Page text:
Clip Tray is easily our favourite thus far. Rather than only remembering the last image or text you’ve copied in the clipboard, Clip Tray saves everything in memory so you can directly paste content in a message or mail that you might have used weeks ago. Clip Tray even shows you all your media that you might have copied in the past so you paste multiple content directly without having to manually do it one at a time. This is an extremely handy feature which we hope to see other OEMs use as well.
Coming to the hardware, the L90 is powered by the same Qualcomm Snapdragon 400 chipset which we’ve seen in the Motorola Moto G, Samsung Galaxy Grand 2 and even in the upcoming Nokia Lumia 630. The quad-core chip chugs along at 1.2GHz and there’s 1GB of RAM for company. With no apps running in the background, there’s roughly 390MB RAM free. This is also one of the few budget phones that isn’t a Motorola to come with Android 4.4.2 KitKat out-of-the-box. The phone doesn’t really lag all that much, except intermittently. But that’s the case with all Android phones. It does pretty well in benchmarks as well.
Media playback is very good through a god pair of IEMs. The robust music player offers multiple way of sorting your music and there’s even EQ pre-sets for boosting audio. Out of the 8GB of internal memory, there’s 3.8GB free for the user. You can expand this further up to 32GB.
Video playback is pretty solid as well. 1080p files playback just fine, as does most popular video formats and codecs.
The LG L90 is a tri-band 3G and quad-band 2G device. Dual standby is also present for both SIM cards. The L90 has good audio reception through the earpiece and we didn’t face any issue with calls during our week’s usage. Other features includes Wi-Fi ‘n’, Bluetooth v4.0 and GLONASS. Sadly, USB OTG is not supported as our test Sandisk Dual USB drive wasn’t detected.
LG throws in a bunch of their pre-installed apps as well like LG Backup, File Manager, Voice Recorder, Quick Remote, LG World app store and RemoteCall service.
The primary camera is an 8MP shooter with auto-focus while in the front, we have to settle with just a VGA one. We also get LED flash and extra features like cheese shutter. Some of the shooting modes include panorama, burst mode, time catch shot and sports mode.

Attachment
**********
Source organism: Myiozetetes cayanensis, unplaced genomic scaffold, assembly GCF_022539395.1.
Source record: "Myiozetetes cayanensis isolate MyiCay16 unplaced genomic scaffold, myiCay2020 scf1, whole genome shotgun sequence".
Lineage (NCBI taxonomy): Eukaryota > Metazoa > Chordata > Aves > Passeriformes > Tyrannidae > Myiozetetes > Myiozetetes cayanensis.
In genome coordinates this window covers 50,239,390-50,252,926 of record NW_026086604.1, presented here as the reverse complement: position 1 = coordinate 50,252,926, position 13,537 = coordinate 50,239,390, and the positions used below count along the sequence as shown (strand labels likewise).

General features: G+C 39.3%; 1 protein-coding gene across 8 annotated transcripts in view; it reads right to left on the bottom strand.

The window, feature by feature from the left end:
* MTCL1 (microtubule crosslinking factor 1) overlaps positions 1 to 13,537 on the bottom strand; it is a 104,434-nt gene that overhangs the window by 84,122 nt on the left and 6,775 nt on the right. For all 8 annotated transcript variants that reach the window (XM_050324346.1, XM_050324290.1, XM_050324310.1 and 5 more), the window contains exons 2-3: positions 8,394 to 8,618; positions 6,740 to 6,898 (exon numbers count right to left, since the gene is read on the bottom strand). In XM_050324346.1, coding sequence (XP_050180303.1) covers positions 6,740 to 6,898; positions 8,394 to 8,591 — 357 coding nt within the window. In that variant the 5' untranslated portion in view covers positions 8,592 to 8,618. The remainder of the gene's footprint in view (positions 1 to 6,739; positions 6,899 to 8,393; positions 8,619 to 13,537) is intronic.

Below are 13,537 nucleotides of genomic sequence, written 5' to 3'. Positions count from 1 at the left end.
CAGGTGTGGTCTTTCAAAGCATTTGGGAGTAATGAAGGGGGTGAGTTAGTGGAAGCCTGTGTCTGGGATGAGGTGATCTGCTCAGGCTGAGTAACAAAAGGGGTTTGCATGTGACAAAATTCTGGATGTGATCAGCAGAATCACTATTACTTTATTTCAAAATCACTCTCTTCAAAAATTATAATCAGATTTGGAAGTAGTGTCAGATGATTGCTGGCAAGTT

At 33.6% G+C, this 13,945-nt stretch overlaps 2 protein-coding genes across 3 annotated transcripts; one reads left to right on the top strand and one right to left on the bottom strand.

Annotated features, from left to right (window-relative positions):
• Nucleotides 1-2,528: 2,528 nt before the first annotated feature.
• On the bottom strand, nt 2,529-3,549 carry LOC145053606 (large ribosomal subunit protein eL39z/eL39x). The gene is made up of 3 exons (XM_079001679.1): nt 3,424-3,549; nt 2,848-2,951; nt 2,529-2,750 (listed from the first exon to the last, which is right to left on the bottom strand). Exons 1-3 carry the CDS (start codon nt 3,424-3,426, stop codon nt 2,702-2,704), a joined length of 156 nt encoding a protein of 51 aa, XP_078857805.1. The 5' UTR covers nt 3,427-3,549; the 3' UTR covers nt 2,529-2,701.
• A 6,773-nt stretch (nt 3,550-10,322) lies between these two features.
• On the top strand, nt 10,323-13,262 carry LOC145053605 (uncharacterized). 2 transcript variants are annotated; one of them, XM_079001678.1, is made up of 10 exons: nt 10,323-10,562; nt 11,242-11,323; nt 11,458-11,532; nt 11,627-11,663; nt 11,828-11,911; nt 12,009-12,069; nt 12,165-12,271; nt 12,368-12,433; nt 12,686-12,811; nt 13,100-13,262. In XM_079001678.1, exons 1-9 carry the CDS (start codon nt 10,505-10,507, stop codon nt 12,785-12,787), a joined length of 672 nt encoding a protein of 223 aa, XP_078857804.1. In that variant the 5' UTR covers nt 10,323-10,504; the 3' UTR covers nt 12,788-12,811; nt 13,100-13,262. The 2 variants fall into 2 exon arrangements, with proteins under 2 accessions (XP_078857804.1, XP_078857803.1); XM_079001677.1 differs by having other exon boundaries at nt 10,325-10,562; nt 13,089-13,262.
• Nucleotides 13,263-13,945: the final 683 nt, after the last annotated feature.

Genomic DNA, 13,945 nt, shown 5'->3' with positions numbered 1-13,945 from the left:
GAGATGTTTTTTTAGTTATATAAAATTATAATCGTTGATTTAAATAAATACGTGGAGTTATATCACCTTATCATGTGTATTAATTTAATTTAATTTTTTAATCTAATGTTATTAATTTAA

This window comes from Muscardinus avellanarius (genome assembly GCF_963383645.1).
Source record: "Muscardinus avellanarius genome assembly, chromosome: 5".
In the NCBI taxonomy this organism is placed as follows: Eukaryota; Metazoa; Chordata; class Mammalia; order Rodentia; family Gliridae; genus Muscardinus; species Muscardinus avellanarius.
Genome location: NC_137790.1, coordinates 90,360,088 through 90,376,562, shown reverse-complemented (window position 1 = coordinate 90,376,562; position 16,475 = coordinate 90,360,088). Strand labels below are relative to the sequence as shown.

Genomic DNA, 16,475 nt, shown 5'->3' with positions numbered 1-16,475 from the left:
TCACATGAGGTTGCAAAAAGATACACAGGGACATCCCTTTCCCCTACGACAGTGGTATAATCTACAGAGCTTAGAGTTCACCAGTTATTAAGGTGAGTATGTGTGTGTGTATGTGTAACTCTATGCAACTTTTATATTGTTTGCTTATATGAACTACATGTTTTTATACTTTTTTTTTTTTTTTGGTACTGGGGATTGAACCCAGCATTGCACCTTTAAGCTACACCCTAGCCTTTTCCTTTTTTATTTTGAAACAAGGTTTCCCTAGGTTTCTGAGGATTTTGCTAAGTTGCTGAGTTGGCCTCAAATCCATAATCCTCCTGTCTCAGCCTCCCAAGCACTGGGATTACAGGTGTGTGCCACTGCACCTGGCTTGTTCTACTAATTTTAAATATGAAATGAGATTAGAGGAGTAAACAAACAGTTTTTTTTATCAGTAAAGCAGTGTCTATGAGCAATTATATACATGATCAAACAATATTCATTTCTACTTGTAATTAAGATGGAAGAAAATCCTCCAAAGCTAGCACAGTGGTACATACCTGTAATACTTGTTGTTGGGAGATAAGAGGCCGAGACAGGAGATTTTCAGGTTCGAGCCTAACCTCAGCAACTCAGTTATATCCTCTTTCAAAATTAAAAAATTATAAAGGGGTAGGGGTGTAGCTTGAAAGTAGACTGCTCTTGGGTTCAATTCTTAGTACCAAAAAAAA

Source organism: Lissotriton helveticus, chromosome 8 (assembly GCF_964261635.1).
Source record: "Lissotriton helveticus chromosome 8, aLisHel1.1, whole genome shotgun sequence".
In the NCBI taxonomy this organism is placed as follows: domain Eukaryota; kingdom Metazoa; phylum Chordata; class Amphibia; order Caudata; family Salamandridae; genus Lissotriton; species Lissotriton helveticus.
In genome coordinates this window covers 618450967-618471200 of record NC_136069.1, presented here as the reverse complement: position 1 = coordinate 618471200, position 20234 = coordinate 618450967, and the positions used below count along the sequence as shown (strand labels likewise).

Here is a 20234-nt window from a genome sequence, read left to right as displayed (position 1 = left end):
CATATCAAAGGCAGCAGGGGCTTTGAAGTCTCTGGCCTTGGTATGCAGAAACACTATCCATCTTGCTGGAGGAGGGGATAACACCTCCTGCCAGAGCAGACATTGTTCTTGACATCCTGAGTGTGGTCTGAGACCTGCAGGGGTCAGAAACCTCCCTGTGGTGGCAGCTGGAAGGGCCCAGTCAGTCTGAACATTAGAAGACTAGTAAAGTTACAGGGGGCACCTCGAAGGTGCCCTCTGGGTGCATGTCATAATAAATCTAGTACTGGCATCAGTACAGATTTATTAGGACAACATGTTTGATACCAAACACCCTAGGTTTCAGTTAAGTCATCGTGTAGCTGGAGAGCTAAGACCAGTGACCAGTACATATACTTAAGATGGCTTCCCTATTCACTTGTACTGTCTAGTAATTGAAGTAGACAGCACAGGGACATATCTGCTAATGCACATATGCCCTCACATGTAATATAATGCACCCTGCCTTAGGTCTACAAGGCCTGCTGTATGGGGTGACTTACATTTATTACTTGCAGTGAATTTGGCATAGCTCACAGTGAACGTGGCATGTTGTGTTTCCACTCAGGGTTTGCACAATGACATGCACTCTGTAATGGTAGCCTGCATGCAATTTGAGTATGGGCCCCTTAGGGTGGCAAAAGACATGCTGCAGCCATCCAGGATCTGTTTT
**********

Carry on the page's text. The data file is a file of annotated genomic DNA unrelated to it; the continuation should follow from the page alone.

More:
Despite the healthy resolution, the 8MP sensor is not very good at capturing accurate colours and detail. We also noticed plenty of noise creeping in when the lighting was anything but optimum. Full HD recording is present but once again, the quality is not very good. Overall, the camera is a bit of a disappointment.
The 2540mAh battery manages to keep the phone alone for an entire day, well almost. The power saver mode helps a bit but you won’t get much more out of it as your usage will be limited. After completing our 8-hour loop test, we had about 14 percent battery to spare.
Verdict and Price in India
Leaving the MRP aside, the LG L90 Dual can be bought online and in most retail stores for as low as Rs 16,500. Its closest competition here is the Samsung Galaxy Grand Neo, although calling it competition would be a bit of a stretch. As it so happens, the L90 Dual doesn’t really have any strong competition if you compare its feature set with other offerings in this segment. It actually makes a very strong case, despite some of its shortcomings; we would recommend this phone if your budget permits.
We didn’t like the fact that it doesn’t have an ambient light sensor or a notification LED, while the camera is average at best and battery life is strictly OK. Beyond this however, it’s a value for money handset which features the latest version of Android, has a great feature set (IR blaster, Clip Tray) and is powerful enough to run most of the current apps and games with ease.
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LG L90 Dual review: Could shake up mid-range segment with its solid feature set